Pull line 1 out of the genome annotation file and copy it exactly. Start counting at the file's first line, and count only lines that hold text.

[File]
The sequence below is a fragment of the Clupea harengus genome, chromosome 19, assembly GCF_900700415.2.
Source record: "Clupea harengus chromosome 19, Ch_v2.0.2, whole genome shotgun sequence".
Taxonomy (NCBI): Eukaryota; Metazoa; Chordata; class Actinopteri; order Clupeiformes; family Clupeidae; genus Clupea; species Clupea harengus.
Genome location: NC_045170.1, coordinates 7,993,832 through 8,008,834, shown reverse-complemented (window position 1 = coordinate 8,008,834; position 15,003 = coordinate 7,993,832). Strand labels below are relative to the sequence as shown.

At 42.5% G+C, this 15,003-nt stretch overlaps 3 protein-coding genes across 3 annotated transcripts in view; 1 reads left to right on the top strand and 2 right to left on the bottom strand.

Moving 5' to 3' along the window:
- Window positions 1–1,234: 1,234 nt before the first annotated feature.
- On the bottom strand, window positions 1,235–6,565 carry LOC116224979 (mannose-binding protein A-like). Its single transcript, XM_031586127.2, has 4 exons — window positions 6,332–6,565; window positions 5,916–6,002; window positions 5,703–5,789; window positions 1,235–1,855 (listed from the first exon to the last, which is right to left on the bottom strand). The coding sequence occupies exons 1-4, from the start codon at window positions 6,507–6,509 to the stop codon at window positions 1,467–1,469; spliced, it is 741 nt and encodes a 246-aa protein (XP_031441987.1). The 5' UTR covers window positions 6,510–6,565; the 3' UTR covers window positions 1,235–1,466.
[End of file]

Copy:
The sequence below is a fragment of the Clupea harengus genome, chromosome 19, assembly GCF_900700415.2.